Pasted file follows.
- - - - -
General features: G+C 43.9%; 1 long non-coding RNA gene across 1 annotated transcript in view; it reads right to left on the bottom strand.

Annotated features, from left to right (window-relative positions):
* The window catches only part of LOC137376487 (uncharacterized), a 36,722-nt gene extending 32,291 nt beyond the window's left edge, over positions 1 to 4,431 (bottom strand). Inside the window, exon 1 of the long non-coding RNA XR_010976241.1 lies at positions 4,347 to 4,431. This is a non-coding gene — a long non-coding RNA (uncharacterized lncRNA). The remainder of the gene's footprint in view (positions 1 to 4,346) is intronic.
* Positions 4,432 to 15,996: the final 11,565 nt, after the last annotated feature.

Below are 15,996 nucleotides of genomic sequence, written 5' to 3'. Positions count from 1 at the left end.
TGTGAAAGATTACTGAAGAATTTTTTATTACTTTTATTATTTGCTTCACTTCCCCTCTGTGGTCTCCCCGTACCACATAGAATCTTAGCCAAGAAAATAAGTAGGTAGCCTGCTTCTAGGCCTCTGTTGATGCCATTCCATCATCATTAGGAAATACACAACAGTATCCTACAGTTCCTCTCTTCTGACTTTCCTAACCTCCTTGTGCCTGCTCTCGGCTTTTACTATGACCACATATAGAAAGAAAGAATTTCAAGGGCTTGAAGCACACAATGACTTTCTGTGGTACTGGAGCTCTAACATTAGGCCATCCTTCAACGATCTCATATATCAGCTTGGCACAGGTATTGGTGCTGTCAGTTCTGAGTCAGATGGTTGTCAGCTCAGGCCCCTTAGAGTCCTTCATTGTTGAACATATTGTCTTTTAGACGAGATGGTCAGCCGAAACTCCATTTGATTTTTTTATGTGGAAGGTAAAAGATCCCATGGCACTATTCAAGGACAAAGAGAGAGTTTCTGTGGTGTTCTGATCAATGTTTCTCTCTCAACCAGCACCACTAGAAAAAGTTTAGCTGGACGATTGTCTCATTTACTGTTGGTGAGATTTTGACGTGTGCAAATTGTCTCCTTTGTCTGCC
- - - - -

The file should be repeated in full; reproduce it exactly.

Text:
General features: G+C 43.9%; 1 long non-coding RNA gene across 1 annotated transcript in view; it reads right to left on the bottom strand.

Annotated features, from left to right (window-relative positions):
* The window catches only part of LOC137376487 (uncharacterized), a 36,722-nt gene extending 32,291 nt beyond the window's left edge, over positions 1 to 4,431 (bottom strand). Inside the window, exon 1 of the long non-coding RNA XR_010976241.1 lies at positions 4,347 to 4,431. This is a non-coding gene — a long non-coding RNA (uncharacterized lncRNA). The remainder of the gene's footprint in view (positions 1 to 4,346) is intronic.
* Positions 4,432 to 15,996: the final 11,565 nt, after the last annotated feature.

Below are 15,996 nucleotides of genomic sequence, written 5' to 3'. Positions count from 1 at the left end.
TGTGAAAGATTACTGAAGAATTTTTTATTACTTTTATTATTTGCTTCACTTCCCCTCTGTGGTCTCCCCGTACCACATAGAATCTTAGCCAAGAAAATAAGTAGGTAGCCTGCTTCTAGGCCTCTGTTGATGCCATTCCATCATCATTAGGAAATACACAACAGTATCCTACAGTTCCTCTCTTCTGACTTTCCTAACCTCCTTGTGCCTGCTCTCGGCTTTTACTATGACCACATATAGAAAGAAAGAATTTCAAGGGCTTGAAGCACACAATGACTTTCTGTGGTACTGGAGCTCTAACATTAGGCCATCCTTCAACGATCTCATATATCAGCTTGGCACAGGTATTGGTGCTGTCAGTTCTGAGTCAGATGGTTGTCAGCTCAGGCCCCTTAGAGTCCTTCATTGTTGAACATATTGTCTTTTAGACGAGATGGTCAGCCGAAACTCCATTTGATTTTTTTATGTGGAAGGTAAAAGATCCCATGGCACTATTCAAGGACAAAGAGAGAGTTTCTGTGGTGTTCTGATCAATGTTTCTCTCTCAACCAGCACCACTAGAAAAAGTTTAGCTGGACGATTGTCTCATTTACTGTTGGTGAGATTTTGACGTGTGCAAATTGTCTCCTTTGTCTGCC